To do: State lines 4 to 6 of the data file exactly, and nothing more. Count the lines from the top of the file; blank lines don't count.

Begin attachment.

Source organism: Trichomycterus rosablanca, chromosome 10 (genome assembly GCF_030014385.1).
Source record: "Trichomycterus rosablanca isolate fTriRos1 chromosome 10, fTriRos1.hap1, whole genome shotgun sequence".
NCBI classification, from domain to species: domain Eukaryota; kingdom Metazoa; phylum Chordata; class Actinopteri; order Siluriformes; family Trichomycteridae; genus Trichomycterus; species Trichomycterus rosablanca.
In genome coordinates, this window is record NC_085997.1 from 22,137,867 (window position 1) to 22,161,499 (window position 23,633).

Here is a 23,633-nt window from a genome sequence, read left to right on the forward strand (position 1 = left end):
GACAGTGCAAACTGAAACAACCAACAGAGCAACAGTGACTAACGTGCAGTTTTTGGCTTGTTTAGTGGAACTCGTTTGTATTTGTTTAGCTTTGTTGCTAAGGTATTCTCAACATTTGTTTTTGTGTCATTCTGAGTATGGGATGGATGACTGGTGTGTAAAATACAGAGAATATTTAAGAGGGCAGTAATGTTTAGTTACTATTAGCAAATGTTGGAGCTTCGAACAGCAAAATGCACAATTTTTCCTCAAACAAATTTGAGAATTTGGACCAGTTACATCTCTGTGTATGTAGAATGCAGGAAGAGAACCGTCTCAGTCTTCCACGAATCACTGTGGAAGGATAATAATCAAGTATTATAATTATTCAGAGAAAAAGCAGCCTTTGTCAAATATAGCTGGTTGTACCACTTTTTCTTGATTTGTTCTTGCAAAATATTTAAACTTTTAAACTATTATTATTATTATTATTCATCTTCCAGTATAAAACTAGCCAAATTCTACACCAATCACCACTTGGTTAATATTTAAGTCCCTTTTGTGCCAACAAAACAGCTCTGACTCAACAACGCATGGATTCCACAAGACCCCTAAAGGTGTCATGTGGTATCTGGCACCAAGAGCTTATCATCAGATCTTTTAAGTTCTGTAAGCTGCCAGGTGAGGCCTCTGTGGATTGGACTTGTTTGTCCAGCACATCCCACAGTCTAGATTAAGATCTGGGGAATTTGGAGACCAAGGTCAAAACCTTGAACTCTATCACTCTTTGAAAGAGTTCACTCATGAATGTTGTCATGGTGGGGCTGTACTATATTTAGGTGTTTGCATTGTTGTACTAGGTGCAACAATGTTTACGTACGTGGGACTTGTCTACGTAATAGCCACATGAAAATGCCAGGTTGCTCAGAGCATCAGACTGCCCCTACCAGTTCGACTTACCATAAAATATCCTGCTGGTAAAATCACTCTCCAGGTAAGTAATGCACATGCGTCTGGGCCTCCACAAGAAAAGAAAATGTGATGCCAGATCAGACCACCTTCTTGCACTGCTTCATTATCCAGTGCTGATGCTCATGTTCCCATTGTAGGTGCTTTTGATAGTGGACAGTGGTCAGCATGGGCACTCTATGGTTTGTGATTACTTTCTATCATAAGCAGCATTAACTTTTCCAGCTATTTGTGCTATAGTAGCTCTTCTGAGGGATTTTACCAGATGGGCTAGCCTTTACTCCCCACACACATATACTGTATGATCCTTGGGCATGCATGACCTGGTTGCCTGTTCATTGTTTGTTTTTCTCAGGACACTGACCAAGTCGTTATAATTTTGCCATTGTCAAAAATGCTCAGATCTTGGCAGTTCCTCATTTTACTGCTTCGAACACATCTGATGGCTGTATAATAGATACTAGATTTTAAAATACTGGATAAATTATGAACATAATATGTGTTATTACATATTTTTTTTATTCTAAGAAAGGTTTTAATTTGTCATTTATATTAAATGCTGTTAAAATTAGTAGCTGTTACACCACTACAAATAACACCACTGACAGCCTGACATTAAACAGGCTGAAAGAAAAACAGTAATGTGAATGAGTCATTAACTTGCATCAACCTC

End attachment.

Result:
In genome coordinates, this window is record NC_085997.1 from 22,137,867 (window position 1) to 22,161,499 (window position 23,633).

Here is a 23,633-nt window from a genome sequence, read left to right on the forward strand (position 1 = left end):
GACAGTGCAAACTGAAACAACCAACAGAGCAACAGTGACTAACGTGCAGTTTTTGGCTTGTTTAGTGGAACTCGTTTGTATTTGTTTAGCTTTGTTGCTAAGGTATTCTCAACATTTGTTTTTGTGTCATTCTGAGTATGGGATGGATGACTGGTGTGTAAAATACAGAGAATATTTAAGAGGGCAGTAATGTTTAGTTACTATTAGCAAATGTTGGAGCTTCGAACAGCAAAATGCACAATTTTTCCTCAAACAAATTTGAGAATTTGGACCAGTTACATCTCTGTGTATGTAGAATGCAGGAAGAGAACCGTCTCAGTCTTCCACGAATCACTGTGGAAGGATAATAATCAAGTATTATAATTATTCAGAGAAAAAGCAGCCTTTGTCAAATATAGCTGGTTGTACCACTTTTTCTTGATTTGTTCTTGCAAAATATTTAAACTTTTAAACTATTATTATTATTATTATTCATCTTCCAGTATAAAACTAGCCAAATTCTACACCAATCACCACTTGGTTAATATTTAAGTCCCTTTTGTGCCAACAAAACAGCTCTGACTCAACAACGCATGGATTCCACAAGACCCCTAAAGGTGTCATGTGGTATCTGGCACCAAGAGCTTATCATCAGATCTTTTAAGTTCTGTAAGCTGCCAGGTGAGGCCTCTGTGGATTGGACTTGTTTGTCCAGCACATCCCACAGTCTAGATTAAGATCTGGGGAATTTGGAGACCAAGGTCAAAACCTTGAACTCTATCACTCTTTGAAAGAGTTCACTCATGAATGTTGTCATGGTGGGGCTGTACTATATTTAGGTGTTTGCATTGTTGTACTAGGTGCAACAATGTTTACGTACGTGGGACTTGTCTACGTAATAGCCACATGAAAATGCCAGGTTGCTCAGAGCATCAGACTGCCCCTACCAGTTCGACTTACCATAAAATATCCTGCTGGTAAAATCACTCTCCAGGTAAGTAATGCACATGCGTCTGGGCCTCCACAAGAAAAGAAAATGTGATGCCAGATCAGACCACCTTCTTGCACTGCTTCATTATCCAGTGCTGATGCTCATGTTCCCATTGTAGGTGCTTTTGATAGTGGACAGTGGTCAGCATGGGCACTCTATGGTTTGTGATTACTTTCTATCATAAGCAGCATTAACTTTTCCAGCTATTTGTGCTATAGTAGCTCTTCTGAGGGATTTTACCAGATGGGCTAGCCTTTACTCCCCACACACATATACTGTATGATCCTTGGGCATGCATGACCTGGTTGCCTGTTCATTGTTTGTTTTTCTCAGGACACTGACCAAGTCGTTATAATTTTGCCATTGTCAAAAATGCTCAGATCTTGGCAGTTCCTCATTTTACTGCTTCGAACACATCTGATGGCTGTATAATAGATACTAGATTTTAAAATACTGGATAAATTATGAACATAATATGTGTTATTACATATTTTTTTTATTCTAAGAAAGGTTTTAATTTGTCATTTATATTAAATGCTGTTAAAATTAGTAGCTGTTACACCACTACAAATAACACCACTGACAGCCTGACATTAAACAGGCTGAAAGAAAAACAGTAATGTGAATGAGTCATTAACTTGCATCAACCTC